- TaySC

Ha! I think you greatly overestimate my ability to cut a straight line with a handsaw. This is not the situation where I’d want to practice.

-- Tony, SW Chicago Suburbs

View Tony1212's profile

Tony1212

190 posts in 1731 days


#12 posted 08-18-2017 02:56 PM


Alternatively, you could get a 50” jointer and run it through until you get to the desired height.

- gargey

LMFAO! I’ll just run to Home Depot and grab one. :D

-- Tony, SW Chicago Suburbs

View Tony1212's profile

Tony1212

190 posts in 1731 days


#13 posted 08-18-2017 03:00 PM

My tablesaw is encased in that big cart behind the bench (the coiled cable on the left is how I plug my router in). I need to finish the drawers for that before I post it here. So, no adding height there.

- Tony1212

then why not raise the entire bench that your ts is encased in 1/2”?

- tomsteve

The bench has the table saw and jointer attached. The top is 3/4” MDF and 3/4” plywood laminated together. It probably weighs more than my car. And there’s not nearly enough room to get a jack underneath.

Besides, from a comfort perspective, I’d like the workbench to be a bit shorter. It’s a tad too high.

-- Tony, SW Chicago Suburbs

View jdh122's profile

jdh122

1008 posts in 2814 days


#14 posted 08-18-2017 04:06 PM

If you turned it upside down and tacked straight boards on all four sides on the outside of the legs I bet you could do it with a handsaw, even if your handsaw skills are as poor as you suggest. The saw would be guides on two sides for each cut.

-- Jeremy, in the Acadian forests

View Arlin Eastman's profile

Arlin Eastman

4215 posts in 2558 days


#15 posted 08-18-2017 04:18 PM

Cut the bottom of the feet off at 3/8” with a handsaw and by tipping up on its side, then use a plane to get the rest to the height you wish. As you go you can use a square to make sure everything is square on all 4 sides.

Also like jdh122 said also and use a plane

Last option you can cut it off at 1” and put leveling feet on it so if there is any dips in the floor it can be adjusted to make it level.

-- It is always the right time, to do the right thing.

View DS's profile

DS

2917 posts in 2417 days


#16 posted 08-18-2017 04:29 PM

I am not sure why this is even a discussion.
Just cut the legs down. Hand saw, circular saw – whatever your core competence and tools allow for.

Myself, this looks like a rudimentary hand saw job. Mark your line, exercise patience, let the saw do the work.
You can do it.
Remember to cut on the waste side of the line ;-)

Use a portable belt sander to clean up your cuts if need be.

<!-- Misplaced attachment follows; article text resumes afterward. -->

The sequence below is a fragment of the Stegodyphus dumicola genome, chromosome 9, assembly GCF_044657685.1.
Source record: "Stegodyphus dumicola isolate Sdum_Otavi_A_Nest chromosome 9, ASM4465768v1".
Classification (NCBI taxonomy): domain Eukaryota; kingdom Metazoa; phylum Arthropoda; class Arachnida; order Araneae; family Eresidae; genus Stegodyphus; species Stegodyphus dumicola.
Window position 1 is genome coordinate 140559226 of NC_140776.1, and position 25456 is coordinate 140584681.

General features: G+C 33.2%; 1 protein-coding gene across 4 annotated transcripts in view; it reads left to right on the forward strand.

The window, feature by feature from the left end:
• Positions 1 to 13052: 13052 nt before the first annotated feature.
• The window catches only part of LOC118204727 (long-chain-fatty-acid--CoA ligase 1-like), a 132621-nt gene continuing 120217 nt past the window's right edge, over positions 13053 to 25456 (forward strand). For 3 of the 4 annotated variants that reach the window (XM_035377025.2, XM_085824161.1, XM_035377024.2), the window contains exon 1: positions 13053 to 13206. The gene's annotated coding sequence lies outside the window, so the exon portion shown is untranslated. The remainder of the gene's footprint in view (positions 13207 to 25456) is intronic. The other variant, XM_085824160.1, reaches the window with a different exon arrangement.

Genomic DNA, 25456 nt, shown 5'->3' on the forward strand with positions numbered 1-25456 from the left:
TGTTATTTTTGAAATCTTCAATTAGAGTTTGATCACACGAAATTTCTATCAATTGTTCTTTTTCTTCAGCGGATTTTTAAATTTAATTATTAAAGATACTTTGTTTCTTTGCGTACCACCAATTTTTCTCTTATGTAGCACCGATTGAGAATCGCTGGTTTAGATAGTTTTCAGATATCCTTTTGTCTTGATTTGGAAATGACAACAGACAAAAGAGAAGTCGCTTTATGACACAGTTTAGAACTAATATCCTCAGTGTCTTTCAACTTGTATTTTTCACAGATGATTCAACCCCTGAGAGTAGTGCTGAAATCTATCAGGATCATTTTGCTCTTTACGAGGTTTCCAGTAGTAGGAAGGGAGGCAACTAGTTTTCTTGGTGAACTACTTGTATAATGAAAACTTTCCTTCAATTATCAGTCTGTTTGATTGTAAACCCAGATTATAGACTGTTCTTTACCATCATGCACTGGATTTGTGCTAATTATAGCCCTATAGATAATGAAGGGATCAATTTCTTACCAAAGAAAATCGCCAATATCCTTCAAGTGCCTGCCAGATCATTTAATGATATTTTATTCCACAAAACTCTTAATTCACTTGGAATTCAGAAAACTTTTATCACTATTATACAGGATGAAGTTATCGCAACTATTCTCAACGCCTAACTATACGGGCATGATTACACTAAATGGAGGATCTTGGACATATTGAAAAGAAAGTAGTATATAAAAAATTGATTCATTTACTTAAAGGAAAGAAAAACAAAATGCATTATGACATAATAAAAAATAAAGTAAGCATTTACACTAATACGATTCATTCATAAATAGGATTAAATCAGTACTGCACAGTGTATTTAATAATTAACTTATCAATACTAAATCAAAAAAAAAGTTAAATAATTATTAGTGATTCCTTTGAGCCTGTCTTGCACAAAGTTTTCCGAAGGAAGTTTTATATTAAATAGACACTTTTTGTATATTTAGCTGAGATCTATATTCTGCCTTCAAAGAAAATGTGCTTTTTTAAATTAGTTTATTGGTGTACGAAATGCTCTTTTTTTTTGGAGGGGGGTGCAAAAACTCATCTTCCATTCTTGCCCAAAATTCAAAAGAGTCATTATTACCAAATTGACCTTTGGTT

I liked the idea of cutting it an extra 1/2” short and adding leg levelers, but that is just my preference speaking.

-- "Hard work is not defined by the difficulty of the task as much as a person's desire to perform it.", DS251

View TaySC's profile

TaySC

270 posts in 330 days


#17 posted 08-18-2017 11:20 PM


If you turned it upside down and tacked straight boards on all four sides on the outside of the legs I bet you could do it with a handsaw, even if your handsaw skills are as poor as you suggest. The saw would be guides on two sides for each cut.

- jdh122

That’s what I was suggesting, but you explained it much better.

As a few others have said, worst case scenario, you cut it a little more than you need and put leveling feet underneath.

View GR8HUNTER's profile

GR8HUNTER

3821 posts in 709 days


#18 posted 08-19-2017 02:19 PM

I would cut 1 inch off crooked ….......then mount….... THESE :<))

-- Tony Reinholds,Pa. REMEMBER TO ALWAYS HAVE FUN

View Tony1212's profile

Tony1212

190 posts in 1731 days


#19 posted 08-19-2017 08:12 PM

If you turned it upside down and tacked straight boards on all four sides on the outside of the legs I bet you could do it with a handsaw, even if your handsaw skills are as poor as you suggest. The saw would be guides on two sides for each cut.

- jdh122

That s what I was suggesting, but you explained it much better.

As a few others have said, worst case scenario, you cut it a little more than you need and put leveling feet underneath.

- TaySC

That’s more or less what I was thinking, too, except I would use a circular saw instead of a handsaw. That way I have a much better chance of making the bottom flat.

If I still screw it up, I bite the bullet and use GR8HUNTER’s idea and spend the $25 on levelers.

-- Tony, SW Chicago Suburbs